Article published Oct 7, 2002
Family group in call for change to custody lawsRoyal Gazette (Bermuda)
Family group Child Watch has been invited along with others to submit its opinions to Government on how child custody law can be improved.
The group submitted a report to Child and Family Services on Friday, along with 27 recommendations on how Bermuda’s current law could be enhanced to ensure better parental involvement when couples split up.
The organisation has been asked to make its submissions before proposed changes to the Affiliation Act and Children’s Act are debated in the House of Assembly later this year.
Top of the Child Watch recommendations is the need to promote more shared parenting, where the mother and father have equal rights and opportunities to be with their children.
This would include living arrangements, schooling, holidays and health care decisions.
And where one parent is unable to be with their child 50 percent of the time, then the group suggests that the child’s time be split 60/40 or 70/30, or what ever is acceptable to both parents, to enable each of them to play significant roles in their child’s life.
However, the group also said it believed the whole issue of child custody should be taken out of the courts and placed, where necessary, into the hands of qualified mediators.
Chairman of the group Eddie Fisher said: “It would appear that countries all over the world are going along the same route, and that is shared parenting. This is taking the place of the words custody and visitation rights.
“The word visitation, to me, is grotesque. A parent should not be classed as a visitor in their child’s life. As soon as you label somebody as that then you are begging them to quit. This is why so many men give up on the relationship they have with their children. They become so disillusioned and disheartened. They are treated like a cheque book.
“Shared parenting is the way to go. It is much more family orientated. We are responsible for our children, but we do not own them. We have to change that mindset.”
Mr. Fisher said where parents were able to have their children 50 percent of the time, then they should be allowed to do that.
However, he said a parent who was unable to have their youngsters for half of the time, should be given more custody rights than just every other weekend, which is often the case now.
“If parents can’t work it out amicably, then we suggest mediation,” added Mr. Fisher. “We strongly advise against the courts.
“As soon as lawyers and courts become involved then there is animosity, and that does not help the child at all.”
In its submission, Child Watch has included recommendations and policies that have been drawn up on child custody in the UK, Canada and the US.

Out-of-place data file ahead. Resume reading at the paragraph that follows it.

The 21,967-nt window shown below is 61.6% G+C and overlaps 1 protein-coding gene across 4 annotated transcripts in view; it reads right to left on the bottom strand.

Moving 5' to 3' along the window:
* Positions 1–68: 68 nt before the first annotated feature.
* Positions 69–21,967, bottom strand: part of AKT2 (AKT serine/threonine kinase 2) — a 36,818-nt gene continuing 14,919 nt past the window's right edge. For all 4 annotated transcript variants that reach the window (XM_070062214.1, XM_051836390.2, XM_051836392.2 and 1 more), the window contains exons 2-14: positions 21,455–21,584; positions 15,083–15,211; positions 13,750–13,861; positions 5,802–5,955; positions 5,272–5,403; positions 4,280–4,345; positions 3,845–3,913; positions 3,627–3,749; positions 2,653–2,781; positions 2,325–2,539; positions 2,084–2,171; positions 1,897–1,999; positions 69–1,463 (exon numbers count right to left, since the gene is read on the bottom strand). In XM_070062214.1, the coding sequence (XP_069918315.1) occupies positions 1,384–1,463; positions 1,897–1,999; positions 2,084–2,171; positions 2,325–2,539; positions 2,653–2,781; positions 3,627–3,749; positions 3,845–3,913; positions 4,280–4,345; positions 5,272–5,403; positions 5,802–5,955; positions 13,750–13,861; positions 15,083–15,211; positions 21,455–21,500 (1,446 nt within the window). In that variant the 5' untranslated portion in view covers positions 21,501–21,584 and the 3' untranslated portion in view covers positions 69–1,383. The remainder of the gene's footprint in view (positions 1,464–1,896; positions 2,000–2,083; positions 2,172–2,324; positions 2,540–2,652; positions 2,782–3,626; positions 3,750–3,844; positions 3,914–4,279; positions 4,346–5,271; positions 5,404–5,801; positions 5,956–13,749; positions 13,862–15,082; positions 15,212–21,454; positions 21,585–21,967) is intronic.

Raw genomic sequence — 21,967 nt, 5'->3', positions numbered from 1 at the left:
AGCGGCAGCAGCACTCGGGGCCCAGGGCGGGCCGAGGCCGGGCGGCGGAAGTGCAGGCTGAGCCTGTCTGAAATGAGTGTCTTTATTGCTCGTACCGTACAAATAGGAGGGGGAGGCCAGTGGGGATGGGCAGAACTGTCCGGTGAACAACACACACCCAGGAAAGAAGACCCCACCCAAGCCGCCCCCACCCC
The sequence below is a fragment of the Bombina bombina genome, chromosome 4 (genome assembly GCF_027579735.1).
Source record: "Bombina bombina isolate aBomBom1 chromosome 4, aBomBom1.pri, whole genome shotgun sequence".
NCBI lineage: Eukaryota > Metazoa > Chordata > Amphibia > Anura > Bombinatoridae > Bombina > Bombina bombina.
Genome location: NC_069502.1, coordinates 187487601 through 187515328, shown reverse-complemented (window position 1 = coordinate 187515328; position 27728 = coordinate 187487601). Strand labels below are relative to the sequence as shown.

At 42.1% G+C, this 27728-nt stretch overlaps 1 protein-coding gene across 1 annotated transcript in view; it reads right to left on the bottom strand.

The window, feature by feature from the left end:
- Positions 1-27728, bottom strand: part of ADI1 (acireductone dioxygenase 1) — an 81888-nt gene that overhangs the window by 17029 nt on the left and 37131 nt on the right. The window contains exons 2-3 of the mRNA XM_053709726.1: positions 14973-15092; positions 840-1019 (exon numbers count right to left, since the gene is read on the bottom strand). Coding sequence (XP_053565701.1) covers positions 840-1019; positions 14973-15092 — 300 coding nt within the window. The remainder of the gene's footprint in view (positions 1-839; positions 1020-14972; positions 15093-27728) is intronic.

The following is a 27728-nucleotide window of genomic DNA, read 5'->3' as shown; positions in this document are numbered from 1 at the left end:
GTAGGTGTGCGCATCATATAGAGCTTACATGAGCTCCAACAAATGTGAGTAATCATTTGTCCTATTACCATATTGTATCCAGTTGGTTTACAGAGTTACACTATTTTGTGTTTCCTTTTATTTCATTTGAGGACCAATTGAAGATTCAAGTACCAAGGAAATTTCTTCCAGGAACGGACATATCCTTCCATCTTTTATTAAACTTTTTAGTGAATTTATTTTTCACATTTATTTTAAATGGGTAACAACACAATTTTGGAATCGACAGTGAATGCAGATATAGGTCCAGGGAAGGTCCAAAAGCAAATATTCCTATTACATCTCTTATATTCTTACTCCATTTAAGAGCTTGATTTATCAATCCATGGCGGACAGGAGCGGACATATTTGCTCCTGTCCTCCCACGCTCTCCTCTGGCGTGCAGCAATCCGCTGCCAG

Those drawn up in Canada havebeen compiled by social worker and Liberal Party Senator Anne C. Cools, who has become a spokeswoman for the fathers’ movement in her homeland.
Mr. Fisher added: “Basically, there are many countries that are campaigning for change right now. People see the problems that are created when one of the parents is largely missing from a child’s life.”
One father, who did not wish to be named, said he was desperate to see the law changed.
For eight years, since his son was born, he has been embroiled in a custody battle, but has no rights because he was never married to the boy’s mother and she had failed to name him on the birth certificate.
“I am a registered foster parent, yet I have virtually no rights when it comes to my own son,” said the father.
“When my son was two, his mother was finding it hard to find somewhere to live because she kept upsetting the landlords and I was concerned that my boy was being moved from pillar to post.
“So, I had the child living with me for eight months, with her agreement, because she could not cope. He was, and still is everything to me.”
However, he said that all changed when the mother decided she wanted her son back.
“He was three-years-old and one day she just turned up at my door with two Police officers and demanded him back. She told the officers I had had him for only two weeks.
“I will never forget that day; They took him without warning, and I have been fighting ever since. I still play a role in his life, but it is not as great as it should be. That is wrong.”
Last night, Health and Family Services Minister Nelson Bascome said he wanted as many groups and individuals to express their views on the issue before the matter is debated in Parliament and put before legislators.
He said although proposed changes for child custody have been tabled in the House, amendments could still be made and residents could still be heard.
“Child Watch has come forward, along with some other groups,” said Mr. Bascome.
“This is an opportunity for them to look at the proposals and see where changes could be made to strengthen it further. We will look to see what can be woven in to the amendments.
“We are happy that Child Watch has participated and are still waiting for other feedback.”
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